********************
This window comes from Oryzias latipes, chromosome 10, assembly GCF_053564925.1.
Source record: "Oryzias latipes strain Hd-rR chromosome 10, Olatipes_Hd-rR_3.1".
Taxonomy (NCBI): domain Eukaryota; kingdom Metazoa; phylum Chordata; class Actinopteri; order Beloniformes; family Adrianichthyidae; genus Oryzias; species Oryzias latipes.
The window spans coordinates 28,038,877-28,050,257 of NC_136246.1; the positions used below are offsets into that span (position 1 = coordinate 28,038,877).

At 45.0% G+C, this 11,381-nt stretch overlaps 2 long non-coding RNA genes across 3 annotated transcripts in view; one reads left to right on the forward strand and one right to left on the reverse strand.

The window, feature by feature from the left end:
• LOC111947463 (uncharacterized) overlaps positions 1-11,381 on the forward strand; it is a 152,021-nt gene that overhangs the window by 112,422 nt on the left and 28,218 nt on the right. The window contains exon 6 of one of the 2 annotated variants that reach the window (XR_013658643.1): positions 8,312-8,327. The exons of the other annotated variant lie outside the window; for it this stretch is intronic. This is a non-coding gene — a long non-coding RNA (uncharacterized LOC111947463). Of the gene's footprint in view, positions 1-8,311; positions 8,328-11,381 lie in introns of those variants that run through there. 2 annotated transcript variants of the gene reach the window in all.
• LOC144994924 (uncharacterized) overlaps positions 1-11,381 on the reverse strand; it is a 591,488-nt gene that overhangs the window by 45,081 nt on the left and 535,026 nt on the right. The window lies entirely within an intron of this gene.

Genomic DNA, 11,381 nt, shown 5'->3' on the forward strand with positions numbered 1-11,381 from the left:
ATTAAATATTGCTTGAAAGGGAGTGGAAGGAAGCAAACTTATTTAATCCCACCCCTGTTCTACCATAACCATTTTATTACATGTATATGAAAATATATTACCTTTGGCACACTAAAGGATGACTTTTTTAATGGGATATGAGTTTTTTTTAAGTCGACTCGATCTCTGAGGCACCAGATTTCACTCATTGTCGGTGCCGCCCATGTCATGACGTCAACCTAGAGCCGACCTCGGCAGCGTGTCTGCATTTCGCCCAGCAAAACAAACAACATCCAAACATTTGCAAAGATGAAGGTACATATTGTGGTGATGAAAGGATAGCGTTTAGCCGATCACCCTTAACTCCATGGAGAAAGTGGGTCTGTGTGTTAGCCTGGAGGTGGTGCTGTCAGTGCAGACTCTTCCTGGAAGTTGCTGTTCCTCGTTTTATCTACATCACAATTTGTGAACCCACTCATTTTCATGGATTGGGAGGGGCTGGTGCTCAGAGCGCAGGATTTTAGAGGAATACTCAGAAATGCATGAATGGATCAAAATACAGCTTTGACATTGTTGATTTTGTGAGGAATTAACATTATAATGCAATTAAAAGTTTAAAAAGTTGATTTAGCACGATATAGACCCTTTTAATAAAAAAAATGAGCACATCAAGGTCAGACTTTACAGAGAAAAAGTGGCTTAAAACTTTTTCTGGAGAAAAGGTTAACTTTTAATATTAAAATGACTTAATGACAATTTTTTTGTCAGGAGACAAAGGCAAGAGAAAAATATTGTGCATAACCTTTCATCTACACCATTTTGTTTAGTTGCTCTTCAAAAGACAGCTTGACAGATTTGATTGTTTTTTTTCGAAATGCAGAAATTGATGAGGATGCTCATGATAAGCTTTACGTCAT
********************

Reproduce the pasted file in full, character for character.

This window comes from Oryzias latipes, chromosome 10, assembly GCF_053564925.1.
Source record: "Oryzias latipes strain Hd-rR chromosome 10, Olatipes_Hd-rR_3.1".
Taxonomy (NCBI): domain Eukaryota; kingdom Metazoa; phylum Chordata; class Actinopteri; order Beloniformes; family Adrianichthyidae; genus Oryzias; species Oryzias latipes.
The window spans coordinates 28,038,877-28,050,257 of NC_136246.1; the positions used below are offsets into that span (position 1 = coordinate 28,038,877).

At 45.0% G+C, this 11,381-nt stretch overlaps 2 long non-coding RNA genes across 3 annotated transcripts in view; one reads left to right on the forward strand and one right to left on the reverse strand.

The window, feature by feature from the left end:
• LOC111947463 (uncharacterized) overlaps positions 1-11,381 on the forward strand; it is a 152,021-nt gene that overhangs the window by 112,422 nt on the left and 28,218 nt on the right. The window contains exon 6 of one of the 2 annotated variants that reach the window (XR_013658643.1): positions 8,312-8,327. The exons of the other annotated variant lie outside the window; for it this stretch is intronic. This is a non-coding gene — a long non-coding RNA (uncharacterized LOC111947463). Of the gene's footprint in view, positions 1-8,311; positions 8,328-11,381 lie in introns of those variants that run through there. 2 annotated transcript variants of the gene reach the window in all.
• LOC144994924 (uncharacterized) overlaps positions 1-11,381 on the reverse strand; it is a 591,488-nt gene that overhangs the window by 45,081 nt on the left and 535,026 nt on the right. The window lies entirely within an intron of this gene.

Genomic DNA, 11,381 nt, shown 5'->3' on the forward strand with positions numbered 1-11,381 from the left:
ATTAAATATTGCTTGAAAGGGAGTGGAAGGAAGCAAACTTATTTAATCCCACCCCTGTTCTACCATAACCATTTTATTACATGTATATGAAAATATATTACCTTTGGCACACTAAAGGATGACTTTTTTAATGGGATATGAGTTTTTTTTAAGTCGACTCGATCTCTGAGGCACCAGATTTCACTCATTGTCGGTGCCGCCCATGTCATGACGTCAACCTAGAGCCGACCTCGGCAGCGTGTCTGCATTTCGCCCAGCAAAACAAACAACATCCAAACATTTGCAAAGATGAAGGTACATATTGTGGTGATGAAAGGATAGCGTTTAGCCGATCACCCTTAACTCCATGGAGAAAGTGGGTCTGTGTGTTAGCCTGGAGGTGGTGCTGTCAGTGCAGACTCTTCCTGGAAGTTGCTGTTCCTCGTTTTATCTACATCACAATTTGTGAACCCACTCATTTTCATGGATTGGGAGGGGCTGGTGCTCAGAGCGCAGGATTTTAGAGGAATACTCAGAAATGCATGAATGGATCAAAATACAGCTTTGACATTGTTGATTTTGTGAGGAATTAACATTATAATGCAATTAAAAGTTTAAAAAGTTGATTTAGCACGATATAGACCCTTTTAATAAAAAAAATGAGCACATCAAGGTCAGACTTTACAGAGAAAAAGTGGCTTAAAACTTTTTCTGGAGAAAAGGTTAACTTTTAATATTAAAATGACTTAATGACAATTTTTTTGTCAGGAGACAAAGGCAAGAGAAAAATATTGTGCATAACCTTTCATCTACACCATTTTGTTTAGTTGCTCTTCAAAAGACAGCTTGACAGATTTGATTGTTTTTTTTCGAAATGCAGAAATTGATGAGGATGCTCATGATAAGCTTTACGTCAT